Archetypal symbols are common to all people and are powerful like a serpent, cross, sword, blood, etc. We will talk about these types of symbols in later chapters.

A sign is often related to a symbol. The difference between a sign and a symbol depends on the perspective of the dreamer. A person might dream of a STOP sign as they drive along in a dream. The meaning of the sign can simply be to stop as the dreamer moves along in this dream. It can, however, be perceived as a symbol if there is something in the dreamer’s life that they are doing or about to do that is dangerous. Then this sign is much more important. In this case, the STOP sign is something more significant. It is a symbol.

Fantasies occur while awake. Fantasies are like daydreaming. Jung developed a strategy employing an active fantasy; he called this exploration “active imagination.” In this activity, the dreamer would reenter the dream or fantasy while awake. The person is to be calm and quiet with their eyes closed. The person is actively engaged in the fantasy to understand it. In this situation, the dreamer can ask characters in the dream anything they want to ask. If a dream feels unfinished, this strategy provides an incredible way to get answers. A passive fantasy is something that might happen as you drive along on a long road trip. Passive fantasies can be valuable, especially if they contain dreamlike material. One must know that these experiences are valuable and should be examined or at least considered as something to examine.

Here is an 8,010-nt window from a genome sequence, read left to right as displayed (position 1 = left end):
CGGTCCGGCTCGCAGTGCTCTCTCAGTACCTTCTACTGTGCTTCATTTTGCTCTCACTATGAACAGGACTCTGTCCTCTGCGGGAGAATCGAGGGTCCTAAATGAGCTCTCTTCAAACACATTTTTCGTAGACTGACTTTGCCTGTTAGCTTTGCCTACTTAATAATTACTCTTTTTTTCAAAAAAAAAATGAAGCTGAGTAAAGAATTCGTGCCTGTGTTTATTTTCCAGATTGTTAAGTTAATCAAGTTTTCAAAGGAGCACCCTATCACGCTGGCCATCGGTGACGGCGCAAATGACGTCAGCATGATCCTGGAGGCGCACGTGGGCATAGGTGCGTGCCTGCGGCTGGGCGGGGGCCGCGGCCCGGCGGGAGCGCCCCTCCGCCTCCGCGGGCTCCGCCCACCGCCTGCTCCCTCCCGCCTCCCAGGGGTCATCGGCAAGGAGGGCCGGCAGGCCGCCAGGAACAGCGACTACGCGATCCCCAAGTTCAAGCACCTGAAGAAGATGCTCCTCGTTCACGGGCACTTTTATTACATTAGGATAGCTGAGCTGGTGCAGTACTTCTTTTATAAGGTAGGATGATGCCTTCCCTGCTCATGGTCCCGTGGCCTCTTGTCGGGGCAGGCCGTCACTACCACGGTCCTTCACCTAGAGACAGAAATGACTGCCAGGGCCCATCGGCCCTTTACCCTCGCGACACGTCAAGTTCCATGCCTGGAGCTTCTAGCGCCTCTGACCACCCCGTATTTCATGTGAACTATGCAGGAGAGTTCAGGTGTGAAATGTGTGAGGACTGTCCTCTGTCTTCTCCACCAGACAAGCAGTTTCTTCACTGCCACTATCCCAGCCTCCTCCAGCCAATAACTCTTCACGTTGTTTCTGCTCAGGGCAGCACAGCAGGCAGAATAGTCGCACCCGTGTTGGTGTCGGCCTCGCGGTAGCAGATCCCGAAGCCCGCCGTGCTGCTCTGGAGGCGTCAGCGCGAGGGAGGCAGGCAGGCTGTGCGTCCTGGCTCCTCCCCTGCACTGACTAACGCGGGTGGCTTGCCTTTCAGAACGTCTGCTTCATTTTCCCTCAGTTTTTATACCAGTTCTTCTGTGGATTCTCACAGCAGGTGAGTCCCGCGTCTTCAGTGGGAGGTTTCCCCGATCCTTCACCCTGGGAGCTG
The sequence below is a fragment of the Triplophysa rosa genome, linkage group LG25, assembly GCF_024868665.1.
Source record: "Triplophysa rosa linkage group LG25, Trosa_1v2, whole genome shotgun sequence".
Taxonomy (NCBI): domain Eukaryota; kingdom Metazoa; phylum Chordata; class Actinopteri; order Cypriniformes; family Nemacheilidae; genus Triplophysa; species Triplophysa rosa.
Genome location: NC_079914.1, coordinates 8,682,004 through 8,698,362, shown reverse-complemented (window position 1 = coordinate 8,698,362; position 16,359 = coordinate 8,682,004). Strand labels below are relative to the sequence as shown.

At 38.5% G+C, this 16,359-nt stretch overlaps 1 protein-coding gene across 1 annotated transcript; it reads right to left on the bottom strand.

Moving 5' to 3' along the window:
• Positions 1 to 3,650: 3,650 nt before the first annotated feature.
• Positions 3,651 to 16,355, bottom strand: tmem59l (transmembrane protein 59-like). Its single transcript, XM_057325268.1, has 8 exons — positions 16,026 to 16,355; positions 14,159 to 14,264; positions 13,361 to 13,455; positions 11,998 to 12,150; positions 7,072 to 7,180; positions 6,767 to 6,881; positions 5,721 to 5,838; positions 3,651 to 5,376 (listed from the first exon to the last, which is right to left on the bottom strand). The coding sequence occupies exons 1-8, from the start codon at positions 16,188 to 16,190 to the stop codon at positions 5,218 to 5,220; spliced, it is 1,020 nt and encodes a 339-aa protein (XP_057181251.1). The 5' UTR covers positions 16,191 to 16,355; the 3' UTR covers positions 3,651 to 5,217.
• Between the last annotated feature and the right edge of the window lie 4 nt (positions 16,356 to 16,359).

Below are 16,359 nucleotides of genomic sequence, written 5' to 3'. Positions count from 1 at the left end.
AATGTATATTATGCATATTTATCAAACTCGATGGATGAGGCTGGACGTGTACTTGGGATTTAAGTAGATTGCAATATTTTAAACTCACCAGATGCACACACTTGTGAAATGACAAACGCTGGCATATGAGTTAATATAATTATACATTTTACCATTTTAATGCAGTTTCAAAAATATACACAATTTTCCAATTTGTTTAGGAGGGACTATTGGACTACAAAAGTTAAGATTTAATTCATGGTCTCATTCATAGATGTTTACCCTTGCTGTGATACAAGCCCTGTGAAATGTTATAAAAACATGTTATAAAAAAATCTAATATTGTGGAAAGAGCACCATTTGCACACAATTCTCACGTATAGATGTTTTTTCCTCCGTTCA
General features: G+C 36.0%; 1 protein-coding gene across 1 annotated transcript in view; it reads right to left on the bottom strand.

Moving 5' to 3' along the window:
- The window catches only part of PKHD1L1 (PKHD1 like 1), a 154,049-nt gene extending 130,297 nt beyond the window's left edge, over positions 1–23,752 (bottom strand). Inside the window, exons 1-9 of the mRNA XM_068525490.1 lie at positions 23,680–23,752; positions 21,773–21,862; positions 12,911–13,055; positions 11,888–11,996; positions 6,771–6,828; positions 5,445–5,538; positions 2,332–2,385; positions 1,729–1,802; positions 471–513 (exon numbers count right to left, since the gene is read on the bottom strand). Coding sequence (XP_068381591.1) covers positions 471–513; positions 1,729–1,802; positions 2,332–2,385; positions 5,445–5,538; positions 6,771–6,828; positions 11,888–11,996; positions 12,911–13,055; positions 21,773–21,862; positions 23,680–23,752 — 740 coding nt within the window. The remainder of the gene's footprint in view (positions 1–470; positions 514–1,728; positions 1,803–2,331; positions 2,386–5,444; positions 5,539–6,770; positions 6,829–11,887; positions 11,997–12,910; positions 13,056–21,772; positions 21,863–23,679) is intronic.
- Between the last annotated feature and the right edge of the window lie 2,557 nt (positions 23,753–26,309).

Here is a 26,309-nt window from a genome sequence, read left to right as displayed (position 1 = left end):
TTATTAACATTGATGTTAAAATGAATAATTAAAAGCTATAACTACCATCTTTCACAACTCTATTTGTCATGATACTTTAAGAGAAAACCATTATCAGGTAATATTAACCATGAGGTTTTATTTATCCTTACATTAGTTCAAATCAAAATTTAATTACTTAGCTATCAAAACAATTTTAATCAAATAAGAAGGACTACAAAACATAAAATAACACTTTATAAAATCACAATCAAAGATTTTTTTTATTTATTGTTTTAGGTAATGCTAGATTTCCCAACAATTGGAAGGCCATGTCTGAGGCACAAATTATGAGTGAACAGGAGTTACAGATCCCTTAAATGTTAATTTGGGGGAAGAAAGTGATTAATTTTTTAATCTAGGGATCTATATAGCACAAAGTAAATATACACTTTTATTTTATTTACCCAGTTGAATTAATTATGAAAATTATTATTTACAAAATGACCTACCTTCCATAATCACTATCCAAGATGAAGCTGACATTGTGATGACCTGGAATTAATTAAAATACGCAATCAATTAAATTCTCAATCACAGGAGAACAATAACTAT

Sometimes the fantasy can be the inner singer. If a song pops into your head for no apparent reason and you’re not sure why, it is a good idea to pay close attention to the words, because they are almost always relevant to something going on in your life.

The image is the scene. It is what the various pictures conjure up in your head as you read the dream. It is the picture your mind conjures up in your mind’s eye. Images are snapshots of scenes. Images are pictures. The image from our first dream might be seeing the scene of a lake with two boys fishing and a man watching them. That is an image. The picture you see in your mind as I describe that scene is the image—your image. Symbols can create images. For example, the sea is a body of water, and water is a symbol. Sometimes symbols create the image.